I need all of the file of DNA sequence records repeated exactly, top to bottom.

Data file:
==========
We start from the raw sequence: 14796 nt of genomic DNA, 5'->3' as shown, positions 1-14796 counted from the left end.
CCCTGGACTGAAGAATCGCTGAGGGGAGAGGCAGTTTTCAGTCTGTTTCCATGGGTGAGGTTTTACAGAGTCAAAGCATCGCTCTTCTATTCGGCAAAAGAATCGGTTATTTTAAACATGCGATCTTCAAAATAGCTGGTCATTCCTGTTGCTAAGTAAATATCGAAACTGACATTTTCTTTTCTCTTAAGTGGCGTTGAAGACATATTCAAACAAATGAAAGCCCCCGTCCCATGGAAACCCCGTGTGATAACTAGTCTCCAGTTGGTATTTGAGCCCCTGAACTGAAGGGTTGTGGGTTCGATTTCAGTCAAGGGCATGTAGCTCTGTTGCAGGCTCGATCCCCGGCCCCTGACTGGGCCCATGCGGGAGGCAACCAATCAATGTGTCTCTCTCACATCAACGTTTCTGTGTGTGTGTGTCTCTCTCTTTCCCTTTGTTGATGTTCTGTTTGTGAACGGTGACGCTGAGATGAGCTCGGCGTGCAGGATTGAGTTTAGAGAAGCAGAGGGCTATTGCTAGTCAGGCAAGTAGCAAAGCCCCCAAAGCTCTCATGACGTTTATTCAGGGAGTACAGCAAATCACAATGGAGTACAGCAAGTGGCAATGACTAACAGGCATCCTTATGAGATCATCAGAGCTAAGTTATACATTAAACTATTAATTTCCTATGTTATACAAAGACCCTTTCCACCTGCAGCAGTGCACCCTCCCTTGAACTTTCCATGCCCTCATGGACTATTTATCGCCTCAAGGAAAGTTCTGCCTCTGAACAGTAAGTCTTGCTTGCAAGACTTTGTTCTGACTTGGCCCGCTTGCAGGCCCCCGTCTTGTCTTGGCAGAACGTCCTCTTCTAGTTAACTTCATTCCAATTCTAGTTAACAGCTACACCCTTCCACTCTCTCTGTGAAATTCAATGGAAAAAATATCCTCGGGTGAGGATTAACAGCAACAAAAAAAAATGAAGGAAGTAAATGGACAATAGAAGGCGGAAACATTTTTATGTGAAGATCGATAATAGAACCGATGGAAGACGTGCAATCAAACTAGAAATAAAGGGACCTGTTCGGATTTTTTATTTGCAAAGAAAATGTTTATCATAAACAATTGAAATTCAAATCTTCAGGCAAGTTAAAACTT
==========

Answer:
We start from the raw sequence: 14796 nt of genomic DNA, 5'->3' as shown, positions 1-14796 counted from the left end.
CCCTGGACTGAAGAATCGCTGAGGGGAGAGGCAGTTTTCAGTCTGTTTCCATGGGTGAGGTTTTACAGAGTCAAAGCATCGCTCTTCTATTCGGCAAAAGAATCGGTTATTTTAAACATGCGATCTTCAAAATAGCTGGTCATTCCTGTTGCTAAGTAAATATCGAAACTGACATTTTCTTTTCTCTTAAGTGGCGTTGAAGACATATTCAAACAAATGAAAGCCCCCGTCCCATGGAAACCCCGTGTGATAACTAGTCTCCAGTTGGTATTTGAGCCCCTGAACTGAAGGGTTGTGGGTTCGATTTCAGTCAAGGGCATGTAGCTCTGTTGCAGGCTCGATCCCCGGCCCCTGACTGGGCCCATGCGGGAGGCAACCAATCAATGTGTCTCTCTCACATCAACGTTTCTGTGTGTGTGTGTCTCTCTCTTTCCCTTTGTTGATGTTCTGTTTGTGAACGGTGACGCTGAGATGAGCTCGGCGTGCAGGATTGAGTTTAGAGAAGCAGAGGGCTATTGCTAGTCAGGCAAGTAGCAAAGCCCCCAAAGCTCTCATGACGTTTATTCAGGGAGTACAGCAAATCACAATGGAGTACAGCAAGTGGCAATGACTAACAGGCATCCTTATGAGATCATCAGAGCTAAGTTATACATTAAACTATTAATTTCCTATGTTATACAAAGACCCTTTCCACCTGCAGCAGTGCACCCTCCCTTGAACTTTCCATGCCCTCATGGACTATTTATCGCCTCAAGGAAAGTTCTGCCTCTGAACAGTAAGTCTTGCTTGCAAGACTTTGTTCTGACTTGGCCCGCTTGCAGGCCCCCGTCTTGTCTTGGCAGAACGTCCTCTTCTAGTTAACTTCATTCCAATTCTAGTTAACAGCTACACCCTTCCACTCTCTCTGTGAAATTCAATGGAAAAAATATCCTCGGGTGAGGATTAACAGCAACAAAAAAAAATGAAGGAAGTAAATGGACAATAGAAGGCGGAAACATTTTTATGTGAAGATCGATAATAGAACCGATGGAAGACGTGCAATCAAACTAGAAATAAAGGGACCTGTTCGGATTTTTTATTTGCAAAGAAAATGTTTATCATAAACAATTGAAATTCAAATCTTCAGGCAAGTTAAAACTT